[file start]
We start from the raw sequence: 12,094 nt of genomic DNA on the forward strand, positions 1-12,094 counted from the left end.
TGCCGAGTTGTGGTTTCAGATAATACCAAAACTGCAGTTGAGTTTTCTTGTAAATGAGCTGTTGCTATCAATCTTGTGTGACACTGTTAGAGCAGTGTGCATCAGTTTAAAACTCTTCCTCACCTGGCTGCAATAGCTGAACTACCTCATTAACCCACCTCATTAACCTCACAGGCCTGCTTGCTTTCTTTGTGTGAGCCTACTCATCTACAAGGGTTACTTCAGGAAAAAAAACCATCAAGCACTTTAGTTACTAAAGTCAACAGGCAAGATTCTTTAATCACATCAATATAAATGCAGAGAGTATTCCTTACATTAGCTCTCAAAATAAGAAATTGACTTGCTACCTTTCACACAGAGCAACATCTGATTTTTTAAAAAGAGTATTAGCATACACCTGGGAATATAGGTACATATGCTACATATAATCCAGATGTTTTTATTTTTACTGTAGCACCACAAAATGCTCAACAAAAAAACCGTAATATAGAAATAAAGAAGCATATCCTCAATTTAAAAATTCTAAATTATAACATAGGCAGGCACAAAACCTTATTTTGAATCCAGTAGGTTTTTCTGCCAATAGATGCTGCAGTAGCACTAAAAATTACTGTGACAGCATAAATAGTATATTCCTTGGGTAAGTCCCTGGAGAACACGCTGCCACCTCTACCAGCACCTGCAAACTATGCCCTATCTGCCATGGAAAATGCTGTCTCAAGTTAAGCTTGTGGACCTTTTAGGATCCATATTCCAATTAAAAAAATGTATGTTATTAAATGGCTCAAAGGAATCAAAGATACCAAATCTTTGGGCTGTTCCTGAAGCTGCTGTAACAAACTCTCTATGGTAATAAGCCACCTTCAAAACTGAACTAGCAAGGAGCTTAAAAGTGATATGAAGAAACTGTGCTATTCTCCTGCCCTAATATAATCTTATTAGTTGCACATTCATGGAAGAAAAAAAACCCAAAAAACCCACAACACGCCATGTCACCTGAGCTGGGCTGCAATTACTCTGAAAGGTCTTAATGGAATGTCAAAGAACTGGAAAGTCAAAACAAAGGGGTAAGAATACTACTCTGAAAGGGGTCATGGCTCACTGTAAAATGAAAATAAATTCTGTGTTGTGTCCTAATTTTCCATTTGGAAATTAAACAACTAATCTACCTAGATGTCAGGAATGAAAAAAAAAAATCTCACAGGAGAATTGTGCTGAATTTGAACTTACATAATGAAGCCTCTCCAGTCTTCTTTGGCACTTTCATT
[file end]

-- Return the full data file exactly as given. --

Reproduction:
We start from the raw sequence: 12,094 nt of genomic DNA on the forward strand, positions 1-12,094 counted from the left end.
TGCCGAGTTGTGGTTTCAGATAATACCAAAACTGCAGTTGAGTTTTCTTGTAAATGAGCTGTTGCTATCAATCTTGTGTGACACTGTTAGAGCAGTGTGCATCAGTTTAAAACTCTTCCTCACCTGGCTGCAATAGCTGAACTACCTCATTAACCCACCTCATTAACCTCACAGGCCTGCTTGCTTTCTTTGTGTGAGCCTACTCATCTACAAGGGTTACTTCAGGAAAAAAAACCATCAAGCACTTTAGTTACTAAAGTCAACAGGCAAGATTCTTTAATCACATCAATATAAATGCAGAGAGTATTCCTTACATTAGCTCTCAAAATAAGAAATTGACTTGCTACCTTTCACACAGAGCAACATCTGATTTTTTAAAAAGAGTATTAGCATACACCTGGGAATATAGGTACATATGCTACATATAATCCAGATGTTTTTATTTTTACTGTAGCACCACAAAATGCTCAACAAAAAAACCGTAATATAGAAATAAAGAAGCATATCCTCAATTTAAAAATTCTAAATTATAACATAGGCAGGCACAAAACCTTATTTTGAATCCAGTAGGTTTTTCTGCCAATAGATGCTGCAGTAGCACTAAAAATTACTGTGACAGCATAAATAGTATATTCCTTGGGTAAGTCCCTGGAGAACACGCTGCCACCTCTACCAGCACCTGCAAACTATGCCCTATCTGCCATGGAAAATGCTGTCTCAAGTTAAGCTTGTGGACCTTTTAGGATCCATATTCCAATTAAAAAAATGTATGTTATTAAATGGCTCAAAGGAATCAAAGATACCAAATCTTTGGGCTGTTCCTGAAGCTGCTGTAACAAACTCTCTATGGTAATAAGCCACCTTCAAAACTGAACTAGCAAGGAGCTTAAAAGTGATATGAAGAAACTGTGCTATTCTCCTGCCCTAATATAATCTTATTAGTTGCACATTCATGGAAGAAAAAAAACCCAAAAAACCCACAACACGCCATGTCACCTGAGCTGGGCTGCAATTACTCTGAAAGGTCTTAATGGAATGTCAAAGAACTGGAAAGTCAAAACAAAGGGGTAAGAATACTACTCTGAAAGGGGTCATGGCTCACTGTAAAATGAAAATAAATTCTGTGTTGTGTCCTAATTTTCCATTTGGAAATTAAACAACTAATCTACCTAGATGTCAGGAATGAAAAAAAAAAATCTCACAGGAGAATTGTGCTGAATTTGAACTTACATAATGAAGCCTCTCCAGTCTTCTTTGGCACTTTCATT